I was having a conversation with a friend at work last week and I needed to refer to some my old notes. I generally keep an A4 pad to scribble notes, make calculations and draw diagrams for whatever I’m working on. It occurred to me that some of my more recent diagrams, which I’ve done using the editor are ‘missing’ from my notes. My notebook will contain some related calculations, or even a rough sketch of the diagram, but not the proper version. I have printed off a few of them, and kept them on a separate folder, but it’s not the same.

Growing up as the son of a Civil Engineer, I was fortunate to have access to a proper HP pen plotter. That thing was AMAZING!

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Last week was British Science Week and like every year my wife and I both volunteer to run an activity at the local Primary school. The theme this year was ‘Exploration & Discovery’ and I thought it would be fun to introduce Year 4 children (ages 8-9) to the basic principles of GPS. The focus was on trilateration, i.e. draw three circles, see where they intersect.

The activity itself was quite simple: “A few explorers have found themselves lost somewhere around the UK. Their GPS devices are malfunctioning and do not report their exact position. They only show their distance from a few satellites. Can you use trilateration to help locate them?”.

Preparing the material for the activity seemed quite simple at first, just print off a map, mark the location of the satellites, pick the location of the explorers and measure some distances. In practice though, there were some complications.

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I got tired of looking at the old ‘programmer art’ UI in the Editor, so I spent a bit of time putting something a bit nicer together. I had a look at a couple of ready make JS libraries to use, but in the end I decided to build up the little UI library I was using already. There are lots of good libraries out there, but they’re aimed at proper UI/UX people, rather than C++ programmers hacking some JS together (like I am).

There are still some improvements to come. Now that the UI is looking reasonable and has a few usage tips, I’m going to focus on making some usability changes on the drawing itself. There is a lot of functionality (typically accessed via keyboard modifiers) that isn’t very obvious. The overlay rendering (snaps, visual hints, etc) aren’t very nice either (again, programmer art!). Some of these I will address by having nicer, more intuitive graphics, and others by providing example and tutorial scenes.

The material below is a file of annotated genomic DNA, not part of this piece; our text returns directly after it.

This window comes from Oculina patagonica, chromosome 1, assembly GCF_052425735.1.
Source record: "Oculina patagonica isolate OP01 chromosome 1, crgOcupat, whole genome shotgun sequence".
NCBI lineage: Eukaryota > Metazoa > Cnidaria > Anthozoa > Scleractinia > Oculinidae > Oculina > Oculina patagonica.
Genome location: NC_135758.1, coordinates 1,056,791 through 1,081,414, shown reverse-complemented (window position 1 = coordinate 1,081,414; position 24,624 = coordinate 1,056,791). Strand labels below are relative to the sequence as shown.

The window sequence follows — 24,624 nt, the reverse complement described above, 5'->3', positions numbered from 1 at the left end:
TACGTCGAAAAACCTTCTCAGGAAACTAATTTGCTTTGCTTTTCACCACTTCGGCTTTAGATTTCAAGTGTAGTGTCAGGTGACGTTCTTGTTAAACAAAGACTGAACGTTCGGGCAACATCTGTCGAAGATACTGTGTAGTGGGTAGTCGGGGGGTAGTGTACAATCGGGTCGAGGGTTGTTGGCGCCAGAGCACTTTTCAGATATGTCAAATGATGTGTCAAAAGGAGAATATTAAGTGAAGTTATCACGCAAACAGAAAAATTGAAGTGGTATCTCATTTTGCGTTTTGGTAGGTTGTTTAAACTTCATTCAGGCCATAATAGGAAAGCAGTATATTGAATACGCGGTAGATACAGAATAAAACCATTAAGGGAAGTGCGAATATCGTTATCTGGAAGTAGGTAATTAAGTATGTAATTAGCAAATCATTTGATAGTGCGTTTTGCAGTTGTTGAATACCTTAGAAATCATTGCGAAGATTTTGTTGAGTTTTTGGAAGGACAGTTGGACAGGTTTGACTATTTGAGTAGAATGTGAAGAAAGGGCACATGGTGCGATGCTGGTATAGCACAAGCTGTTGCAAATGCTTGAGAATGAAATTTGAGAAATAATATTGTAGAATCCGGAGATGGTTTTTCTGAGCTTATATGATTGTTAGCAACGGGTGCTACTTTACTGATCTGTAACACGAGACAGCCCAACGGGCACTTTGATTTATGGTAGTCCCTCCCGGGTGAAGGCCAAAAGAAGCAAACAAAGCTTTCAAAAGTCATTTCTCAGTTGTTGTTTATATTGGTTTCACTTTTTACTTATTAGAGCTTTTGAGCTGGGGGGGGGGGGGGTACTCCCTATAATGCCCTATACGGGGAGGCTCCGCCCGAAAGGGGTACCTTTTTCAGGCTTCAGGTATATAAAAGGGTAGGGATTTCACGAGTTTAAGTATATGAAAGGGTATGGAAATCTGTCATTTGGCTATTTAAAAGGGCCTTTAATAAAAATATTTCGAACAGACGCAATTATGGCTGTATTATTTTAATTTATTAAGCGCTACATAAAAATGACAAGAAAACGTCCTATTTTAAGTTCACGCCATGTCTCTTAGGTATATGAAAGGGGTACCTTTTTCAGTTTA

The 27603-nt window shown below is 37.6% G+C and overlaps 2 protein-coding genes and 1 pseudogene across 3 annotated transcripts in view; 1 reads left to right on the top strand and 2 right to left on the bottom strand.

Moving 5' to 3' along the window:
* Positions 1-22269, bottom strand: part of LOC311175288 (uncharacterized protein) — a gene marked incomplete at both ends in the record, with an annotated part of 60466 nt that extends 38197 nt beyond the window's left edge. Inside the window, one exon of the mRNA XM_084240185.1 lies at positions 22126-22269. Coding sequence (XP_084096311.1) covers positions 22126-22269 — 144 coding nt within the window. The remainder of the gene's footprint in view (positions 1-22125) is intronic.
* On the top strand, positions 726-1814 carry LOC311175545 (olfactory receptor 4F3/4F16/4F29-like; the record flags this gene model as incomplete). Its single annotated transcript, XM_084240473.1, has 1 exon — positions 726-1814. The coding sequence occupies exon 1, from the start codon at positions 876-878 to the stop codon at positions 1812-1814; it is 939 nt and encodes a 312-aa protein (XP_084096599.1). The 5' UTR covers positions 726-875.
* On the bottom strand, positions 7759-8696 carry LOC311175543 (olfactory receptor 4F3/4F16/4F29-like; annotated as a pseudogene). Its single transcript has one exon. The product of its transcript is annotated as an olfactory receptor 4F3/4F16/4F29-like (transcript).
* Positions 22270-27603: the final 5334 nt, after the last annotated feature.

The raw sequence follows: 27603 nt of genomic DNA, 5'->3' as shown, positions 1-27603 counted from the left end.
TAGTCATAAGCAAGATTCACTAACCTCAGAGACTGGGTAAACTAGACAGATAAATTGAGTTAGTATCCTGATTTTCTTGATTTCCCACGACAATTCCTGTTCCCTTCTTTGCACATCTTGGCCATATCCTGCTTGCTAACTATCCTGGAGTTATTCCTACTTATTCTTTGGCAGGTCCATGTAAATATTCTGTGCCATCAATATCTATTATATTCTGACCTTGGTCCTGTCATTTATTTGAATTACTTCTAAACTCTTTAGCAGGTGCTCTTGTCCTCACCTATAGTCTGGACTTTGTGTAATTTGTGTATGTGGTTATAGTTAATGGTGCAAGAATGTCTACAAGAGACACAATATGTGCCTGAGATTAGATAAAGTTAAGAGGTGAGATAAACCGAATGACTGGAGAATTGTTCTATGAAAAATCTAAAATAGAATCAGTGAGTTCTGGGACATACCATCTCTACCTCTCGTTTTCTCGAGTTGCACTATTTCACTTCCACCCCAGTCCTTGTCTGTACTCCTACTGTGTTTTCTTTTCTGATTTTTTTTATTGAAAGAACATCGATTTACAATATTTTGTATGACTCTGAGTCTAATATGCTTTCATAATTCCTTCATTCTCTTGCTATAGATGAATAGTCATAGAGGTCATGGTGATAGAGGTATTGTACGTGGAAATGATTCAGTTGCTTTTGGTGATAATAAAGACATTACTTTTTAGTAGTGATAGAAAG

Rendering engines often use cubemaps to store some form of lighting. There are a myriad of techniques that use them ranging from static to dynamic, direct and indirect, diffuse and specular lighting and so on. In this post we’ll try to illustrate some of the common steps in capturing, filtering and using cubemaps to achieve some form of lighting.

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A Signed Distance Field is a mathematical construct where the distance to a closed surface is computed along a set of positions, with the sign of the distance used to indicate whether the position is inside or outside the surface. The positions are typically chosen to be on a regular grid and they work well in both 2D and 3D. They were made popular in computer graphics by this SIGGRAPH 2007 paper by Valve. If you haven’t already read it, it’s definitely worth a read!

In this post we’ll investigate using a simple 2D SDF to approximate a shape. It’s by no means the only use of SDF, but it’s one that’s easy to visualize and has practical use in computer graphics.

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…to see if I have two embedded diagrams on the front page and check they work properly!

This is a test of the embedded diagram functionality. You should be able to zoom & pan but not edit.